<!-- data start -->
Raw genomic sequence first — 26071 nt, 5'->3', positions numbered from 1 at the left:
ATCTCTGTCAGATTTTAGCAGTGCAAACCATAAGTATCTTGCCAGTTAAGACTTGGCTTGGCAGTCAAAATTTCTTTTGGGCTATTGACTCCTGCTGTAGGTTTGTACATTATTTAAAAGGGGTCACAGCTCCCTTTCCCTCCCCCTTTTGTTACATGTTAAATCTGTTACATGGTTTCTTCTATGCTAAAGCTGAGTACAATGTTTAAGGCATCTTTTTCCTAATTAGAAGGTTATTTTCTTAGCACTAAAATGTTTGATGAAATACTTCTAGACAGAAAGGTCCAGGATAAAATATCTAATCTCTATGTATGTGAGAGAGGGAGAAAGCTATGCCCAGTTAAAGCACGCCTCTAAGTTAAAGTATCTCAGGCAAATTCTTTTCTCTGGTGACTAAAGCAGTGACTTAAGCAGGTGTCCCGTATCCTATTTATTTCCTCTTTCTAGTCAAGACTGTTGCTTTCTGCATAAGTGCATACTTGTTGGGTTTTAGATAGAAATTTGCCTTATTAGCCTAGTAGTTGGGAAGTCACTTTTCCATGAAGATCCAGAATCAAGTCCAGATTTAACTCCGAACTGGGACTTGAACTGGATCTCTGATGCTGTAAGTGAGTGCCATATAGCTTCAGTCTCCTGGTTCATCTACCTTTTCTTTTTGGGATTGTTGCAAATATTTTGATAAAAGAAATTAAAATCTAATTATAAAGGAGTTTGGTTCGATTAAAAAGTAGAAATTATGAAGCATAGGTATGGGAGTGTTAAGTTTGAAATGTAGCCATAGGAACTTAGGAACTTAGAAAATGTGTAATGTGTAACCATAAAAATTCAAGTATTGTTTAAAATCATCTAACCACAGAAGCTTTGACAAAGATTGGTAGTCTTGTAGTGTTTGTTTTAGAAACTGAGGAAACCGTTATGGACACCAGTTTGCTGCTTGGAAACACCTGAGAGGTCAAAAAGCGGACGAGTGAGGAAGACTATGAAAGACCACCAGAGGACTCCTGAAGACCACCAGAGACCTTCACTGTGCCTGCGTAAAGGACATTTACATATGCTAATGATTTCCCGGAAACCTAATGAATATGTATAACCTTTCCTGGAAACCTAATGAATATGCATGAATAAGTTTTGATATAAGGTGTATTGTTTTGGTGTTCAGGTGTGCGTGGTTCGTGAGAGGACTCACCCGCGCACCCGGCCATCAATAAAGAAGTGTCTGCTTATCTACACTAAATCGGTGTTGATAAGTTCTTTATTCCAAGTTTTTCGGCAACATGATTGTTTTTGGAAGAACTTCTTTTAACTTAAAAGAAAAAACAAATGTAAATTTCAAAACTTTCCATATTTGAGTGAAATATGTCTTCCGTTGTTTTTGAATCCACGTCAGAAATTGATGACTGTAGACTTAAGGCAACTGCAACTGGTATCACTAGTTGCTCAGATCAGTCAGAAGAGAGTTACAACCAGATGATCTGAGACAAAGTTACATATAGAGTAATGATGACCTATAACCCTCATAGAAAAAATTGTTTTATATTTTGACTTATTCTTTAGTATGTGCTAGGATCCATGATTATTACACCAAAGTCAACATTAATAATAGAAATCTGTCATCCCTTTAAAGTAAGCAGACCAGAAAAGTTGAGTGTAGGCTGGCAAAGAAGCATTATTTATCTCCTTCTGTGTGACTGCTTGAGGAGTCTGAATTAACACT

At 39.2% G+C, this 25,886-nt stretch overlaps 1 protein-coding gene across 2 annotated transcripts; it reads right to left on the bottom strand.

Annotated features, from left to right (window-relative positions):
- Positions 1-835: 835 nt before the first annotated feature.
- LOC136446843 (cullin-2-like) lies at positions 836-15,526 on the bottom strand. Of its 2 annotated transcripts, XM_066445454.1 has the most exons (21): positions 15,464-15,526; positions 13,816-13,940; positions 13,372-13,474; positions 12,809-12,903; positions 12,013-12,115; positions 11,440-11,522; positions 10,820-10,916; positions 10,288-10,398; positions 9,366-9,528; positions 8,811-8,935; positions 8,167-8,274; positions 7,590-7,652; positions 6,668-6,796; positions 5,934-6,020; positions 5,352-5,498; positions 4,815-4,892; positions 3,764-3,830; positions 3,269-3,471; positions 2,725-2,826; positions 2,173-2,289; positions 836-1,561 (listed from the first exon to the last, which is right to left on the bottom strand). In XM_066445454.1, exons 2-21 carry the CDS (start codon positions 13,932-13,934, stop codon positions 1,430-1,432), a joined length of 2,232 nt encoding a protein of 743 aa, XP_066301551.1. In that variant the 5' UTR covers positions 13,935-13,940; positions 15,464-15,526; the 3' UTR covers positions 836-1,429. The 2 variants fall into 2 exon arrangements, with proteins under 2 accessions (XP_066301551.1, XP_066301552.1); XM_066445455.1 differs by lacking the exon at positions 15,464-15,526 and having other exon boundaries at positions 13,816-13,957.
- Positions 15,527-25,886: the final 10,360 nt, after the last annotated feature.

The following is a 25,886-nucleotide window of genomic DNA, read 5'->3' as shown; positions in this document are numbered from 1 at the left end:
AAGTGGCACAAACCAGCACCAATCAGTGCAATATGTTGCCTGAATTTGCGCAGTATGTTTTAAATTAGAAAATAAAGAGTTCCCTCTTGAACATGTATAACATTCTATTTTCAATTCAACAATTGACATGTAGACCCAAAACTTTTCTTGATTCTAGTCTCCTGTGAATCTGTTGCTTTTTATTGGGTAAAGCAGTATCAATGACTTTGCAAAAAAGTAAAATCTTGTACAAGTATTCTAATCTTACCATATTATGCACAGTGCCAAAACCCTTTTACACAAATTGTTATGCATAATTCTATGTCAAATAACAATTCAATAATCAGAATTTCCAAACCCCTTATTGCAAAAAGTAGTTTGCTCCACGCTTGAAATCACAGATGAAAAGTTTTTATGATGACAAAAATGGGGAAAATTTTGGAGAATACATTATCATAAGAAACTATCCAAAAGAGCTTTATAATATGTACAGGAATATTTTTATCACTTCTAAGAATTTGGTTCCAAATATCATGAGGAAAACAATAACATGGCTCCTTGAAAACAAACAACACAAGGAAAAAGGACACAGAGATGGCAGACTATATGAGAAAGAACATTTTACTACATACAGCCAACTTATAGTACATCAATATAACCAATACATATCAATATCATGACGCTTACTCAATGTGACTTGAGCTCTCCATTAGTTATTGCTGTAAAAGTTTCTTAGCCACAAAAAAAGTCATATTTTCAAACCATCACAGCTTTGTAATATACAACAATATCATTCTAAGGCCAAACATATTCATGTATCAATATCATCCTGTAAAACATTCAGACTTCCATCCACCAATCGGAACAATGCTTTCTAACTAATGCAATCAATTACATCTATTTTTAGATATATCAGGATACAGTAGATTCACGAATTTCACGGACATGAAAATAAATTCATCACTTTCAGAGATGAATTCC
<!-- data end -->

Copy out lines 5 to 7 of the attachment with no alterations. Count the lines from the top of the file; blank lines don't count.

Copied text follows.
- Positions 1-835: 835 nt before the first annotated feature.
- LOC136446843 (cullin-2-like) lies at positions 836-15,526 on the bottom strand. Of its 2 annotated transcripts, XM_066445454.1 has the most exons (21): positions 15,464-15,526; positions 13,816-13,940; positions 13,372-13,474; positions 12,809-12,903; positions 12,013-12,115; positions 11,440-11,522; positions 10,820-10,916; positions 10,288-10,398; positions 9,366-9,528; positions 8,811-8,935; positions 8,167-8,274; positions 7,590-7,652; positions 6,668-6,796; positions 5,934-6,020; positions 5,352-5,498; positions 4,815-4,892; positions 3,764-3,830; positions 3,269-3,471; positions 2,725-2,826; positions 2,173-2,289; positions 836-1,561 (listed from the first exon to the last, which is right to left on the bottom strand). In XM_066445454.1, exons 2-21 carry the CDS (start codon positions 13,932-13,934, stop codon positions 1,430-1,432), a joined length of 2,232 nt encoding a protein of 743 aa, XP_066301551.1. In that variant the 5' UTR covers positions 13,935-13,940; positions 15,464-15,526; the 3' UTR covers positions 836-1,429. The 2 variants fall into 2 exon arrangements, with proteins under 2 accessions (XP_066301551.1, XP_066301552.1); XM_066445455.1 differs by lacking the exon at positions 15,464-15,526 and having other exon boundaries at positions 13,816-13,957.
- Positions 15,527-25,886: the final 10,360 nt, after the last annotated feature.